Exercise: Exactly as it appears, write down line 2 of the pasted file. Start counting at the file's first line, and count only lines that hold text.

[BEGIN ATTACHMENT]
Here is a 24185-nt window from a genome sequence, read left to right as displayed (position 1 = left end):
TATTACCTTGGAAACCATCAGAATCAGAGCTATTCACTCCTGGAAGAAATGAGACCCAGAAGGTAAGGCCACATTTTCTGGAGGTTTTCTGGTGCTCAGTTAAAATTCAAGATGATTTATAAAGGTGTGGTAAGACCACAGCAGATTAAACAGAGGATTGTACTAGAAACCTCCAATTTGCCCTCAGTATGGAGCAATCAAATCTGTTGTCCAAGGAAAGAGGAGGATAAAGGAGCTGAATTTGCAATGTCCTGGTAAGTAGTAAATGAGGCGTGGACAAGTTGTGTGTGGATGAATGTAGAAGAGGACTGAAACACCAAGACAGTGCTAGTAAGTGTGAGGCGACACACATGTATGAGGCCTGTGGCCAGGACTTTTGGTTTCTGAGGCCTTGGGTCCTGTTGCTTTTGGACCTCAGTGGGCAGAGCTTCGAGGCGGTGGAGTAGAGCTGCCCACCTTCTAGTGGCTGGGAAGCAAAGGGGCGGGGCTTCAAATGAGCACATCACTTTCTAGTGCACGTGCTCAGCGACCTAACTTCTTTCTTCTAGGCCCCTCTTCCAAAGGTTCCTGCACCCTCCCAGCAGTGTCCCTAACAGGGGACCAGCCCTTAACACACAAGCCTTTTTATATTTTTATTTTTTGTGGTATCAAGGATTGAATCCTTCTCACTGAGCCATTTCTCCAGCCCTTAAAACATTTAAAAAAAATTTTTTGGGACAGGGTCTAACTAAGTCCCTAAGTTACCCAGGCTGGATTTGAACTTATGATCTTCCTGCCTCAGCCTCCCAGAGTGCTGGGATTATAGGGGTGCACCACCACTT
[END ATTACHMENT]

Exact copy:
TATTACCTTGGAAACCATCAGAATCAGAGCTATTCACTCCTGGAAGAAATGAGACCCAGAAGGTAAGGCCACATTTTCTGGAGGTTTTCTGGTGCTCAGTTAAAATTCAAGATGATTTATAAAGGTGTGGTAAGACCACAGCAGATTAAACAGAGGATTGTACTAGAAACCTCCAATTTGCCCTCAGTATGGAGCAATCAAATCTGTTGTCCAAGGAAAGAGGAGGATAAAGGAGCTGAATTTGCAATGTCCTGGTAAGTAGTAAATGAGGCGTGGACAAGTTGTGTGTGGATGAATGTAGAAGAGGACTGAAACACCAAGACAGTGCTAGTAAGTGTGAGGCGACACACATGTATGAGGCCTGTGGCCAGGACTTTTGGTTTCTGAGGCCTTGGGTCCTGTTGCTTTTGGACCTCAGTGGGCAGAGCTTCGAGGCGGTGGAGTAGAGCTGCCCACCTTCTAGTGGCTGGGAAGCAAAGGGGCGGGGCTTCAAATGAGCACATCACTTTCTAGTGCACGTGCTCAGCGACCTAACTTCTTTCTTCTAGGCCCCTCTTCCAAAGGTTCCTGCACCCTCCCAGCAGTGTCCCTAACAGGGGACCAGCCCTTAACACACAAGCCTTTTTATATTTTTATTTTTTGTGGTATCAAGGATTGAATCCTTCTCACTGAGCCATTTCTCCAGCCCTTAAAACATTTAAAAAAAATTTTTTGGGACAGGGTCTAACTAAGTCCCTAAGTTACCCAGGCTGGATTTGAACTTATGATCTTCCTGCCTCAGCCTCCCAGAGTGCTGGGATTATAGGGGTGCACCACCACTT